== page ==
Virgin Atlantic is among numerous airlines hit by the virtual paralysis in transatlantic travel since the spring.
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Virgin Atlantic says its £1.2bn rescue deal has been completed but that another 1,150 jobs will be cut across the company.
The news confirms a report by Sky’s City editor Mark Kleinman on Thursday night, and comes less than four months after the airline axed 3,550 roles and ended its Gatwick Airport operations.
The latest cuts mean its workforce has almost halved from its pre-pandemic level of about 10,000 people.
It has started a 45-day consultation period with unions Unite and Balpa.
Where the jobs are being lost across the UK
Chief executive Shai Weiss said: “After the sacrifices so many of our people have made, further reducing the number of people we employ is heartbreaking but essential for survival.
“I truly hope that, as demand returns, we will see many members of our team returning to us.”
Virgin Atlantic has been hit by the virtual paralysis in transatlantic travel since the spring, amid desperate pleas to ministers to introduce a comprehensive coronavirus testing regime at UK airports.
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On Thursday, Virgin Atlantic was among airlines that wrote to the UK and US governments calling for a passenger testing trial for flights between New York and London as a way to move towards normal schedules.
In the early part of the crisis, Virgin Atlantic issued a plea for state support and owner Sir Richard Branson warned it would be unlikely to survive without it.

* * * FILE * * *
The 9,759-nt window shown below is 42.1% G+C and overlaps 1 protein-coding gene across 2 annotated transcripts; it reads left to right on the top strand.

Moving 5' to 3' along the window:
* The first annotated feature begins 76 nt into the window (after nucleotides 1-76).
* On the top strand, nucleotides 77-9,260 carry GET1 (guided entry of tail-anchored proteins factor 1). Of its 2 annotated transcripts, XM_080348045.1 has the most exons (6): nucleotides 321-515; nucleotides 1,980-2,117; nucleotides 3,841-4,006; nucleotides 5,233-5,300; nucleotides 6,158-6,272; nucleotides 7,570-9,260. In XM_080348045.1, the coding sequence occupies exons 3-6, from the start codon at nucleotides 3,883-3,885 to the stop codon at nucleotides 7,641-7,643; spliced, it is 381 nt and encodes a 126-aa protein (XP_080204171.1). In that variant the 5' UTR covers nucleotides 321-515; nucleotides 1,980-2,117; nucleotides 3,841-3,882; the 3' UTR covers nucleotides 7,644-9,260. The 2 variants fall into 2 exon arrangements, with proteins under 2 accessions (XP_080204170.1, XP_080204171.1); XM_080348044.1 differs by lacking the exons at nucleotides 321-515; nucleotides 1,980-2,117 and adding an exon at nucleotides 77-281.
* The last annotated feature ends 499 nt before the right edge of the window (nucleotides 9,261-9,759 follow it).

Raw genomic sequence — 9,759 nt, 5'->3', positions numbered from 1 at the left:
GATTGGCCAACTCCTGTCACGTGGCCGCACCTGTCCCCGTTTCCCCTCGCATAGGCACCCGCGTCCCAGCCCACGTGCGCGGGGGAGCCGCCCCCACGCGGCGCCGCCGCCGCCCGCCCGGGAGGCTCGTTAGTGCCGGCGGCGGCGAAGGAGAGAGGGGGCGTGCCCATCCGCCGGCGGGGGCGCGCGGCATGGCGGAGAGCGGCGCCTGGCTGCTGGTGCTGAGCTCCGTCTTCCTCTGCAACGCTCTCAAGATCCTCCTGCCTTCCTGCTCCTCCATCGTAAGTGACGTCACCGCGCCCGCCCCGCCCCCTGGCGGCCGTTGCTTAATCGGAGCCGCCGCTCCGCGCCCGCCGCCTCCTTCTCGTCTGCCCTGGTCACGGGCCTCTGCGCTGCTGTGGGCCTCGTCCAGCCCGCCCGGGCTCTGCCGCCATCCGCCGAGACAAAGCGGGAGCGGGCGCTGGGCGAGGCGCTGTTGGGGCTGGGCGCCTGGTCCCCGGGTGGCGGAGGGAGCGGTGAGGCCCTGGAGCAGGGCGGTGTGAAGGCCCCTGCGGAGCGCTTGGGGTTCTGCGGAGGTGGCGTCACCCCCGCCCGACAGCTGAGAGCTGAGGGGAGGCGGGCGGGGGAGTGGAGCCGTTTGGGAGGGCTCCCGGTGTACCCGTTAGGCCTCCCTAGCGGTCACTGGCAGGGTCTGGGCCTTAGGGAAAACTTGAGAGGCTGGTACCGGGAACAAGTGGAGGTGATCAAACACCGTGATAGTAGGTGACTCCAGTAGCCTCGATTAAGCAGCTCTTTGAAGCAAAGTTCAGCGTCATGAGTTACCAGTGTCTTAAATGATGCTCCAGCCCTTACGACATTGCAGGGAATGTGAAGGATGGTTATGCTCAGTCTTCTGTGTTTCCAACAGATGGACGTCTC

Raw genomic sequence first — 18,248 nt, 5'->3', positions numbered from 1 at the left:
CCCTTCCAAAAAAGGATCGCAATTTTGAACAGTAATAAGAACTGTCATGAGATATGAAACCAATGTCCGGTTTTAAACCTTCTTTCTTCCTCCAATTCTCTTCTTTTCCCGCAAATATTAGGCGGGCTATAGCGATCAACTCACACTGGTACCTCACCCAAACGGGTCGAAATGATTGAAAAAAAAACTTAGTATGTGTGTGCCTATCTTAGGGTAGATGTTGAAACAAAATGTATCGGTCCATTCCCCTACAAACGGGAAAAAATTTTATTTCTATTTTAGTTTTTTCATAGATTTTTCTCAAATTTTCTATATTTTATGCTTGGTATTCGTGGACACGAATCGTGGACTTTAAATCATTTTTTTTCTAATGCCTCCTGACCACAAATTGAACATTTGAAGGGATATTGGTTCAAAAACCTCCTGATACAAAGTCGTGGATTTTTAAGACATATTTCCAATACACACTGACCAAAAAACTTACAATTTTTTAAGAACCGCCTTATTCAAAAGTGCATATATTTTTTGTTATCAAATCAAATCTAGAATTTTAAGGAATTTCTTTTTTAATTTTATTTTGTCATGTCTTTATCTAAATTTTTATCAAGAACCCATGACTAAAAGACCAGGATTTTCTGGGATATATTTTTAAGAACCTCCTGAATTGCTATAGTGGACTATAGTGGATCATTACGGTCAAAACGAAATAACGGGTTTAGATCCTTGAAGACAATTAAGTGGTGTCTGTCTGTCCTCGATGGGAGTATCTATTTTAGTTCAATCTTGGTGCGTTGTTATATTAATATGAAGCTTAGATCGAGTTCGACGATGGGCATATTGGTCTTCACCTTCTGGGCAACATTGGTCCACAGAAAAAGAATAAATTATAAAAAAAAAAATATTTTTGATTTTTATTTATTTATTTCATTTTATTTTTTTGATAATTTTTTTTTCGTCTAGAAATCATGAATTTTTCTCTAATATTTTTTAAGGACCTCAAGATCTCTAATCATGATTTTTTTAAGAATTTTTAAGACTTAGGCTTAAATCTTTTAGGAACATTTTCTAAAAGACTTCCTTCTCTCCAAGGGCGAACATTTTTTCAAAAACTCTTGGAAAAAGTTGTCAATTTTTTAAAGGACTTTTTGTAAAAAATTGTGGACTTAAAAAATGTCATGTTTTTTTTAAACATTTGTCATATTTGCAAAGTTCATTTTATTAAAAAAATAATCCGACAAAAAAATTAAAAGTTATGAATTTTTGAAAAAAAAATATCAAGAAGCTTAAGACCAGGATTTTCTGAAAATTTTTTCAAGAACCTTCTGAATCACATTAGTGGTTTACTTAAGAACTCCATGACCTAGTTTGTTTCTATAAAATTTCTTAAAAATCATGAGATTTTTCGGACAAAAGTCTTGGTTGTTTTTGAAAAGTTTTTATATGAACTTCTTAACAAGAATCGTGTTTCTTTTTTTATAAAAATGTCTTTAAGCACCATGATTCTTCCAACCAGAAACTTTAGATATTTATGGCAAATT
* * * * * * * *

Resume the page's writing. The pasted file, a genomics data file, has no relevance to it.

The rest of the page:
The Treasury’s reluctance to step in led the company to pursue a private sector-only solution which was finally announced in July.
The completion of its rescue deal, which includes a £170m loan from the hedge fund Davidson Kempner Capital Management, provides Virgin Atlantic with sufficient financial breathing space to survive what could be the industry’s toughest year on record.
Virgin Atlantic said in its announcement that the “devastating impact of COVID-19 on global aviation” had forced it to “take further steps to ensure survival”.
Brian Strutton, general secretary of the British Airline Pilots’ Association (Balpa), said it was the latest bout of “tough news” for the aviation industry.
He added: “Our reps are meeting with Virgin next week and I am hopeful that we will find a way through to avoid any further pilot redundancies.
“Every single job lost to this crisis is a tragedy and we are doing everything we can to mitigate job losses across the board.
“Despite no help from government, their financing is now secure. I am confident that Virgin Atlantic will get through this coronavirus crisis and will emerge in a strong position.”